Worker! Smoker! Actor! The Art of Labor According to Ohad Meromi
Visitors to Ohad Meromi’s new exhibition at Nathalie Karg Gallery would be forgiven for thinking they’d arrived in the wrong place. Inside the gallery’s downtown Manhattan space, a few sparsely placed objects are juxtaposed with rough wooden floorboards, a rudimentary bench with a book lying on it, and walls that are part wooden panel, part whitewash, with a curved, makeshift plywood screen toward the end. It’s hard to determine where “Worker! Smoker! Actor!”—as the show is titled—begins, and where it ends. Far from being a polished display in a pristine white cube, it feels closer to a workshop or a rehearsal studio with a few props lying around, including a primitivist figurative sculpture wearing a 1950s-era blonde wig.
For Meromi, this unfinished quality is the tool through which viewers are engaged. Born on a kibbutz in Israel and fascinated by Marxist thought, utopian modernist design, and Russian Constructivism, Meromi approaches space and art as the context or stage for human action. His practice frequently crosses over into performance, as in his prior series of “Rehearsal Sculptures.” Excerpts of recordings from these bare-bones participatory performances, which took place at Art in General in 2010, form a component of the central work in “Worker! Smoker! Actor!,” a 20-minute video of the same name, housed within that plywood dome-like structure toward the back of the gallery.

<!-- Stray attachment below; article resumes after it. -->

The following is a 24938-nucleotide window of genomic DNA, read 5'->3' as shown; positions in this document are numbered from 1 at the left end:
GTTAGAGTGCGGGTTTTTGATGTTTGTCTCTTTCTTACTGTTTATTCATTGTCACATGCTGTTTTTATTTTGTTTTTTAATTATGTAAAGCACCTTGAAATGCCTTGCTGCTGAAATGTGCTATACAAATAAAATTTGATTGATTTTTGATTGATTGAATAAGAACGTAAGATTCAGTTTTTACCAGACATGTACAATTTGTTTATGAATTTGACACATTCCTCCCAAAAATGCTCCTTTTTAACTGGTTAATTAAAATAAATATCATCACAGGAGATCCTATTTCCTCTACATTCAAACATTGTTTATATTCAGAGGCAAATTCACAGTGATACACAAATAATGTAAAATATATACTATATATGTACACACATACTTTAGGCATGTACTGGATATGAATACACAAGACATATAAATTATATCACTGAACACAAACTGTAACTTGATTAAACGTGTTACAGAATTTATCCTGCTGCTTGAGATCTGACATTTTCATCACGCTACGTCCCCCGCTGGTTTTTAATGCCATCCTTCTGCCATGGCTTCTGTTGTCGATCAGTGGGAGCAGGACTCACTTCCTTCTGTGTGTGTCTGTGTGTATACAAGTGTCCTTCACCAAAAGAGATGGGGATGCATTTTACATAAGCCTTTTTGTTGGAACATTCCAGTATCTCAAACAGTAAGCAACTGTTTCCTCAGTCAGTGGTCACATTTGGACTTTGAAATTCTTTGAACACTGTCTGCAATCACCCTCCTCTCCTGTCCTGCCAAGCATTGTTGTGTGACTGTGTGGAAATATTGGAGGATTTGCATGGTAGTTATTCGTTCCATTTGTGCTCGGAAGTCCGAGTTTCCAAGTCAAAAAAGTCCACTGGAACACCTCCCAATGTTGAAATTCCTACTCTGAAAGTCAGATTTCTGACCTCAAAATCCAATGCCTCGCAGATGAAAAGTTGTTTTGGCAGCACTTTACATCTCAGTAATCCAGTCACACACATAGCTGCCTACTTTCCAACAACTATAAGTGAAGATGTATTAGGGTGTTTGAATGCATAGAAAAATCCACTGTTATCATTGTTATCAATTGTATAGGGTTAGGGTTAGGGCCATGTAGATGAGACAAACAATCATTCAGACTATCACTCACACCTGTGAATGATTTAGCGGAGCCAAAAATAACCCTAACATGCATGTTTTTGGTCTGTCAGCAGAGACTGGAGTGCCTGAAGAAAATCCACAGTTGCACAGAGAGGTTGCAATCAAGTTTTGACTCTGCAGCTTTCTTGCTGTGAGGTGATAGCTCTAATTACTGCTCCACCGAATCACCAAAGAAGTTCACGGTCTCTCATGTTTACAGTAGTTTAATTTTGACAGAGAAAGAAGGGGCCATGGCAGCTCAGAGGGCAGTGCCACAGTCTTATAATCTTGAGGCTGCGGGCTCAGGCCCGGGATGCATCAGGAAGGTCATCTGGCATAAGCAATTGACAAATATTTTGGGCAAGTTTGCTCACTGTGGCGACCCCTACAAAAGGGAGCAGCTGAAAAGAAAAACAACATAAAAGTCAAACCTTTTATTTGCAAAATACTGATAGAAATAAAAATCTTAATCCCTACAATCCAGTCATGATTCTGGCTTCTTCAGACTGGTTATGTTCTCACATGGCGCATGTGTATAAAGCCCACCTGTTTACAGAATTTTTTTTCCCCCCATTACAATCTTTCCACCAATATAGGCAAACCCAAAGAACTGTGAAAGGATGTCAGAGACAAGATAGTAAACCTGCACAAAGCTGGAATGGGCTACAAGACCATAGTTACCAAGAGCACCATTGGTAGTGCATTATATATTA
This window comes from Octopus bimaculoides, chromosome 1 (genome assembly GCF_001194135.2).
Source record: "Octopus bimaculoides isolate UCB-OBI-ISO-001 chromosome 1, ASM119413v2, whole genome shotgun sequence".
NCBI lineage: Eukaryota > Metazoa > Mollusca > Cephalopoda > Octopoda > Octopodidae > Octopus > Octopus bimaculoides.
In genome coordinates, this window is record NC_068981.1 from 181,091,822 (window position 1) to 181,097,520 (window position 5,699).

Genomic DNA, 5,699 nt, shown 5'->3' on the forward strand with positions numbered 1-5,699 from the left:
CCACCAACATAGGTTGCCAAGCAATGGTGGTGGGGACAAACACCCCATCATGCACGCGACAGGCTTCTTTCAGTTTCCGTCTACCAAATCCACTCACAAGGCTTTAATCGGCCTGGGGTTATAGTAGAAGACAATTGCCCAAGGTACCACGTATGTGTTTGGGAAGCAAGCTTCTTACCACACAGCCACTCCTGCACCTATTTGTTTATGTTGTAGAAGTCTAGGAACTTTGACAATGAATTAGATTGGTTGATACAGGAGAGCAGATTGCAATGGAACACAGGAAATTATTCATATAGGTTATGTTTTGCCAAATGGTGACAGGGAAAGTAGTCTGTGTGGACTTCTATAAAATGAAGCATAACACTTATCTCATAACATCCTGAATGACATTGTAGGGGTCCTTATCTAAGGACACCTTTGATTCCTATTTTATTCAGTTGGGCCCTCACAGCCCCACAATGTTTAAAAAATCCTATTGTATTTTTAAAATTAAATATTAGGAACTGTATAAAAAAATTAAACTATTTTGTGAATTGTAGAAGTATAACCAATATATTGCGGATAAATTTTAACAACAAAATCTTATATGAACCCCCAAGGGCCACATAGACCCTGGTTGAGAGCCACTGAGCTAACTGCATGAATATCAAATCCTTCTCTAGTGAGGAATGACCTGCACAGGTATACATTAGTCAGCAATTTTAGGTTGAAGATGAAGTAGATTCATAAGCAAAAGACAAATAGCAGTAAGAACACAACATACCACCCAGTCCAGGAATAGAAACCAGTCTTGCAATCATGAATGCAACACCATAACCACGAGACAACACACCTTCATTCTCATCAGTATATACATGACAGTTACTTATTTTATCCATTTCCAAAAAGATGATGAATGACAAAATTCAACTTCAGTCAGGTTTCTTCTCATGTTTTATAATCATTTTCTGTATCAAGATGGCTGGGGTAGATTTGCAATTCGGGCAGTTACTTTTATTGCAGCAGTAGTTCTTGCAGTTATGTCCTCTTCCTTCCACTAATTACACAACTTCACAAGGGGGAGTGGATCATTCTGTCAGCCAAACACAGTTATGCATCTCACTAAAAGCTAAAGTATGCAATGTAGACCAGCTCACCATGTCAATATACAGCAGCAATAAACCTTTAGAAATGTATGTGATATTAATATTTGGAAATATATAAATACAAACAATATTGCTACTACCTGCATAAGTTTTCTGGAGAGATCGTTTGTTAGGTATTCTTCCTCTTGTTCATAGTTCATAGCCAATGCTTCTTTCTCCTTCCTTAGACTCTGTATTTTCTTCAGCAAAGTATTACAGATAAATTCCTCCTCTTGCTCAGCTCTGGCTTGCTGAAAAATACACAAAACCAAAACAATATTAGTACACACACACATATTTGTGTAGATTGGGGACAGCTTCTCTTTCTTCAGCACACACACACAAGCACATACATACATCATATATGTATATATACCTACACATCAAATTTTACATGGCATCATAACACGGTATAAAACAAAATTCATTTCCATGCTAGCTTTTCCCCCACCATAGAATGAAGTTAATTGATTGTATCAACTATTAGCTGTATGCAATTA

Meromi’s lo-fi film follows a female laborer as she moves between the handful of spaces that constitute her world: a stop-motion assembly line of intricate, beautifully crafted kinetic machinery—seemingly composed of cardboard or plywood—that churns out packs of American Spirit; her boxy, cardboard home; and an outdoor space in which she takes rest breaks and puffs on a cigarette. Humdrum music plays alongside the video’s action, which is interspliced with shots of a ticking clock and what resembles vintage screen-filler, as well as placards dressed with quotes from the Soviet avant-garde director Vsevolod Meyerhold’s Biomechanics, an acting manual and manifesto, of sorts. One particularly telling quote reads, “The actor must go further in relating her technique to the industrial situation.”
The film’s DIY quality resonates with Meromi’s abstract, Constructivist-style reliefs and sculptural works, and his architectural models dotted around the space—which are predominantly composed of rough, industrial materials like concrete and wood. Speaking of his interest in the Soviet era and Marxist theories about the proletariat, Meromi says, “It is the performative role of the worker—the idea of the working class as the actor on the world’s stage, as the agent of change—that is the part of this moment’s DNA that I’m interested in.” And with its theatrical underpinnings and latent celebration of community and creativity, “Worker! Smoker! Actor!” leaves one with just that powerful sense of the potential for action.